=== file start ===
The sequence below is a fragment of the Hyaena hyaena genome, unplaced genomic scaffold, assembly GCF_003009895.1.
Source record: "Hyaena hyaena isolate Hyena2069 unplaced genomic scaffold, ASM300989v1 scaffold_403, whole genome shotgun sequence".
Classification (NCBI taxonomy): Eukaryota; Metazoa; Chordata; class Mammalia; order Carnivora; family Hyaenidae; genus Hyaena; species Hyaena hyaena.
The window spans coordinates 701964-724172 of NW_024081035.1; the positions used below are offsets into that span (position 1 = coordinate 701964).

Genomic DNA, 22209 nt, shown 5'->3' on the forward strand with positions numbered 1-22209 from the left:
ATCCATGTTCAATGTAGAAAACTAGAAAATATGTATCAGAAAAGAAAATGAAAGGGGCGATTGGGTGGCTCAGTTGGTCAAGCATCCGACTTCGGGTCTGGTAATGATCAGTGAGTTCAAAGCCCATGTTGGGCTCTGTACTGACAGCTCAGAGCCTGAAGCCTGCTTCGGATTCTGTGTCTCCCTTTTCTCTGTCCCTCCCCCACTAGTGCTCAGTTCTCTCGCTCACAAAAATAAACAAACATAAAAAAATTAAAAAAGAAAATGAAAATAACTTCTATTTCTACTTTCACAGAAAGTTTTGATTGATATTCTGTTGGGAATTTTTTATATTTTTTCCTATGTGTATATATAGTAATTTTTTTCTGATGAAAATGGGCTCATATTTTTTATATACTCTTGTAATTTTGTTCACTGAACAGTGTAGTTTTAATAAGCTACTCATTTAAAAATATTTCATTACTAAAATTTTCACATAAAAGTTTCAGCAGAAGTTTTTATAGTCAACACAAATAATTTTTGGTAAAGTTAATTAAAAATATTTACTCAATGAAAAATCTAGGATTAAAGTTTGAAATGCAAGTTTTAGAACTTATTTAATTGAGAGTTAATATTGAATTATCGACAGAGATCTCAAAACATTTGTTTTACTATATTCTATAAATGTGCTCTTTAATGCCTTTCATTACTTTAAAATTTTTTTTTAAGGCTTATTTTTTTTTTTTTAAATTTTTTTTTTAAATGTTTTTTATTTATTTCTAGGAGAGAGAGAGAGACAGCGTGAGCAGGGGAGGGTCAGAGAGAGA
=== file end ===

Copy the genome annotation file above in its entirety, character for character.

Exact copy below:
The sequence below is a fragment of the Hyaena hyaena genome, unplaced genomic scaffold, assembly GCF_003009895.1.
Source record: "Hyaena hyaena isolate Hyena2069 unplaced genomic scaffold, ASM300989v1 scaffold_403, whole genome shotgun sequence".
Classification (NCBI taxonomy): Eukaryota; Metazoa; Chordata; class Mammalia; order Carnivora; family Hyaenidae; genus Hyaena; species Hyaena hyaena.
The window spans coordinates 701964-724172 of NW_024081035.1; the positions used below are offsets into that span (position 1 = coordinate 701964).

Genomic DNA, 22209 nt, shown 5'->3' on the forward strand with positions numbered 1-22209 from the left:
ATCCATGTTCAATGTAGAAAACTAGAAAATATGTATCAGAAAAGAAAATGAAAGGGGCGATTGGGTGGCTCAGTTGGTCAAGCATCCGACTTCGGGTCTGGTAATGATCAGTGAGTTCAAAGCCCATGTTGGGCTCTGTACTGACAGCTCAGAGCCTGAAGCCTGCTTCGGATTCTGTGTCTCCCTTTTCTCTGTCCCTCCCCCACTAGTGCTCAGTTCTCTCGCTCACAAAAATAAACAAACATAAAAAAATTAAAAAAGAAAATGAAAATAACTTCTATTTCTACTTTCACAGAAAGTTTTGATTGATATTCTGTTGGGAATTTTTTATATTTTTTCCTATGTGTATATATAGTAATTTTTTTCTGATGAAAATGGGCTCATATTTTTTATATACTCTTGTAATTTTGTTCACTGAACAGTGTAGTTTTAATAAGCTACTCATTTAAAAATATTTCATTACTAAAATTTTCACATAAAAGTTTCAGCAGAAGTTTTTATAGTCAACACAAATAATTTTTGGTAAAGTTAATTAAAAATATTTACTCAATGAAAAATCTAGGATTAAAGTTTGAAATGCAAGTTTTAGAACTTATTTAATTGAGAGTTAATATTGAATTATCGACAGAGATCTCAAAACATTTGTTTTACTATATTCTATAAATGTGCTCTTTAATGCCTTTCATTACTTTAAAATTTTTTTTTAAGGCTTATTTTTTTTTTTTTAAATTTTTTTTTTAAATGTTTTTTATTTATTTCTAGGAGAGAGAGAGAGACAGCGTGAGCAGGGGAGGGTCAGAGAGAGA